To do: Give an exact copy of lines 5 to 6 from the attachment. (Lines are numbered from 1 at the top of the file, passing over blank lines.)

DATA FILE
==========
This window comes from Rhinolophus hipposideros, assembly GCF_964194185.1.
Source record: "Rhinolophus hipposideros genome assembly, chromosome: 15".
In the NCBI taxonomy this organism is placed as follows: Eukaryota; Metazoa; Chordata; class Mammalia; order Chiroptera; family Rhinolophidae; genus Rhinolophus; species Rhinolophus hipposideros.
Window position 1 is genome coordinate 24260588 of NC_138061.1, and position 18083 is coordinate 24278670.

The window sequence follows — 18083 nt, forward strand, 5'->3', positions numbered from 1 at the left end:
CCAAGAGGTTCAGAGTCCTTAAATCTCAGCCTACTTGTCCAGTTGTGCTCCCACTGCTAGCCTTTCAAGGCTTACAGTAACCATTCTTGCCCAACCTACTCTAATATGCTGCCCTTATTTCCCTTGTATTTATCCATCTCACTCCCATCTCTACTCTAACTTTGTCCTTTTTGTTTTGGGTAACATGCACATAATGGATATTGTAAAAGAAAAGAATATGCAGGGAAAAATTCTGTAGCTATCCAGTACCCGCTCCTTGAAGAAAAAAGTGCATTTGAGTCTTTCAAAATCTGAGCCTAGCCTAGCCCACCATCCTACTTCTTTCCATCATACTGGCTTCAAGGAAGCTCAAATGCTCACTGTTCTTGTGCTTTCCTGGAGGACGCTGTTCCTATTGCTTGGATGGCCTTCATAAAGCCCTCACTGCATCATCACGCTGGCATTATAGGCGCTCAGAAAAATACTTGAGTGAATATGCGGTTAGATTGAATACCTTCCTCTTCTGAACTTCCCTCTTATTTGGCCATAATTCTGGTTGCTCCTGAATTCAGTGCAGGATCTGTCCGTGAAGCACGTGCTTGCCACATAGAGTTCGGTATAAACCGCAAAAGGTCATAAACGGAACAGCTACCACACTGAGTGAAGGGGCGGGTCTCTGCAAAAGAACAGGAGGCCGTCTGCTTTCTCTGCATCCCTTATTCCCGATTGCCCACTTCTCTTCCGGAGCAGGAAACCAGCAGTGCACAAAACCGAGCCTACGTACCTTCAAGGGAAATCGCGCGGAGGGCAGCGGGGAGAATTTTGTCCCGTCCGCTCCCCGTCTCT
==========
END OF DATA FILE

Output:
The window sequence follows — 18083 nt, forward strand, 5'->3', positions numbered from 1 at the left end:
CCAAGAGGTTCAGAGTCCTTAAATCTCAGCCTACTTGTCCAGTTGTGCTCCCACTGCTAGCCTTTCAAGGCTTACAGTAACCATTCTTGCCCAACCTACTCTAATATGCTGCCCTTATTTCCCTTGTATTTATCCATCTCACTCCCATCTCTACTCTAACTTTGTCCTTTTTGTTTTGGGTAACATGCACATAATGGATATTGTAAAAGAAAAGAATATGCAGGGAAAAATTCTGTAGCTATCCAGTACCCGCTCCTTGAAGAAAAAAGTGCATTTGAGTCTTTCAAAATCTGAGCCTAGCCTAGCCCACCATCCTACTTCTTTCCATCATACTGGCTTCAAGGAAGCTCAAATGCTCACTGTTCTTGTGCTTTCCTGGAGGACGCTGTTCCTATTGCTTGGATGGCCTTCATAAAGCCCTCACTGCATCATCACGCTGGCATTATAGGCGCTCAGAAAAATACTTGAGTGAATATGCGGTTAGATTGAATACCTTCCTCTTCTGAACTTCCCTCTTATTTGGCCATAATTCTGGTTGCTCCTGAATTCAGTGCAGGATCTGTCCGTGAAGCACGTGCTTGCCACATAGAGTTCGGTATAAACCGCAAAAGGTCATAAACGGAACAGCTACCACACTGAGTGAAGGGGCGGGTCTCTGCAAAAGAACAGGAGGCCGTCTGCTTTCTCTGCATCCCTTATTCCCGATTGCCCACTTCTCTTCCGGAGCAGGAAACCAGCAGTGCACAAAACCGAGCCTACGTACCTTCAAGGGAAATCGCGCGGAGGGCAGCGGGGAGAATTTTGTCCCGTCCGCTCCCCGTCTCT